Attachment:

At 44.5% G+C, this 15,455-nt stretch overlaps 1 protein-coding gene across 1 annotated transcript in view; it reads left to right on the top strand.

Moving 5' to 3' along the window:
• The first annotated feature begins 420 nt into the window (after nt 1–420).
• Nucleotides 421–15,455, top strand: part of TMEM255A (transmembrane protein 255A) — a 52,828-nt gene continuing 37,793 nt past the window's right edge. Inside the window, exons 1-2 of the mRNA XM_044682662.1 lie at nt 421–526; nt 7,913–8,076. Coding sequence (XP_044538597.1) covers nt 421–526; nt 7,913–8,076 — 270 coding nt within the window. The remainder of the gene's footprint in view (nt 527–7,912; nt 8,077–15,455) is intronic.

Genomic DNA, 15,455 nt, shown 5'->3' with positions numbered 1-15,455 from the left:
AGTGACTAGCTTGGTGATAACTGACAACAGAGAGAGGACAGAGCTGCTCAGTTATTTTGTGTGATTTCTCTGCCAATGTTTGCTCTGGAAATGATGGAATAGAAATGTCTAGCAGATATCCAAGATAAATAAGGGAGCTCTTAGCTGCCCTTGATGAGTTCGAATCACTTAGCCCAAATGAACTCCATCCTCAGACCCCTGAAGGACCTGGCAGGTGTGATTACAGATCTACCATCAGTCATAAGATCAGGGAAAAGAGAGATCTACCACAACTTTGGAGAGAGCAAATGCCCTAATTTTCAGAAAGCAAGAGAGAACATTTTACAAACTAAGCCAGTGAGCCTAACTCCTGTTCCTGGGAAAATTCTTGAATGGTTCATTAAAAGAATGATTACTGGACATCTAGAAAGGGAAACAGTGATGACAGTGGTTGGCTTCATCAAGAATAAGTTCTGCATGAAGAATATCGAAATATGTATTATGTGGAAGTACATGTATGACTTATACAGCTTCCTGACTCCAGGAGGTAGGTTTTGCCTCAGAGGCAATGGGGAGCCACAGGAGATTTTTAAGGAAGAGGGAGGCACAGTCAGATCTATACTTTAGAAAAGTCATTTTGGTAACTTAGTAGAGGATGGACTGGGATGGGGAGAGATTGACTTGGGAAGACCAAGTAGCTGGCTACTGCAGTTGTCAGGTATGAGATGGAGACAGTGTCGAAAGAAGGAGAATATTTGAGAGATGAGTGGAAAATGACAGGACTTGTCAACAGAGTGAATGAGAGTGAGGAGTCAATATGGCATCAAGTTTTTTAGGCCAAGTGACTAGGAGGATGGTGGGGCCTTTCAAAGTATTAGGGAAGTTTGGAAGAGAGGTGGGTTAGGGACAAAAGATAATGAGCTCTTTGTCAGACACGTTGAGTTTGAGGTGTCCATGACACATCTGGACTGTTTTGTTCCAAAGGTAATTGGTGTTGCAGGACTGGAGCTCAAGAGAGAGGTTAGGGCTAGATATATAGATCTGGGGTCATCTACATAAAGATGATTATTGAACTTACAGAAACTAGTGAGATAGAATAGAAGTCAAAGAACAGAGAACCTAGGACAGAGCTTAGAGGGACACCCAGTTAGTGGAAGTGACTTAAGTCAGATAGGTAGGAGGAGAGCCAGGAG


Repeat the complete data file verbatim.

At 44.5% G+C, this 15,455-nt stretch overlaps 1 protein-coding gene across 1 annotated transcript in view; it reads left to right on the top strand.

Moving 5' to 3' along the window:
• The first annotated feature begins 420 nt into the window (after nt 1–420).
• Nucleotides 421–15,455, top strand: part of TMEM255A (transmembrane protein 255A) — a 52,828-nt gene continuing 37,793 nt past the window's right edge. Inside the window, exons 1-2 of the mRNA XM_044682662.1 lie at nt 421–526; nt 7,913–8,076. Coding sequence (XP_044538597.1) covers nt 421–526; nt 7,913–8,076 — 270 coding nt within the window. The remainder of the gene's footprint in view (nt 527–7,912; nt 8,077–15,455) is intronic.

Genomic DNA, 15,455 nt, shown 5'->3' with positions numbered 1-15,455 from the left:
AGTGACTAGCTTGGTGATAACTGACAACAGAGAGAGGACAGAGCTGCTCAGTTATTTTGTGTGATTTCTCTGCCAATGTTTGCTCTGGAAATGATGGAATAGAAATGTCTAGCAGATATCCAAGATAAATAAGGGAGCTCTTAGCTGCCCTTGATGAGTTCGAATCACTTAGCCCAAATGAACTCCATCCTCAGACCCCTGAAGGACCTGGCAGGTGTGATTACAGATCTACCATCAGTCATAAGATCAGGGAAAAGAGAGATCTACCACAACTTTGGAGAGAGCAAATGCCCTAATTTTCAGAAAGCAAGAGAGAACATTTTACAAACTAAGCCAGTGAGCCTAACTCCTGTTCCTGGGAAAATTCTTGAATGGTTCATTAAAAGAATGATTACTGGACATCTAGAAAGGGAAACAGTGATGACAGTGGTTGGCTTCATCAAGAATAAGTTCTGCATGAAGAATATCGAAATATGTATTATGTGGAAGTACATGTATGACTTATACAGCTTCCTGACTCCAGGAGGTAGGTTTTGCCTCAGAGGCAATGGGGAGCCACAGGAGATTTTTAAGGAAGAGGGAGGCACAGTCAGATCTATACTTTAGAAAAGTCATTTTGGTAACTTAGTAGAGGATGGACTGGGATGGGGAGAGATTGACTTGGGAAGACCAAGTAGCTGGCTACTGCAGTTGTCAGGTATGAGATGGAGACAGTGTCGAAAGAAGGAGAATATTTGAGAGATGAGTGGAAAATGACAGGACTTGTCAACAGAGTGAATGAGAGTGAGGAGTCAATATGGCATCAAGTTTTTTAGGCCAAGTGACTAGGAGGATGGTGGGGCCTTTCAAAGTATTAGGGAAGTTTGGAAGAGAGGTGGGTTAGGGACAAAAGATAATGAGCTCTTTGTCAGACACGTTGAGTTTGAGGTGTCCATGACACATCTGGACTGTTTTGTTCCAAAGGTAATTGGTGTTGCAGGACTGGAGCTCAAGAGAGAGGTTAGGGCTAGATATATAGATCTGGGGTCATCTACATAAAGATGATTATTGAACTTACAGAAACTAGTGAGATAGAATAGAAGTCAAAGAACAGAGAACCTAGGACAGAGCTTAGAGGGACACCCAGTTAGTGGAAGTGACTTAAGTCAGATAGGTAGGAGGAGAGCCAGGAG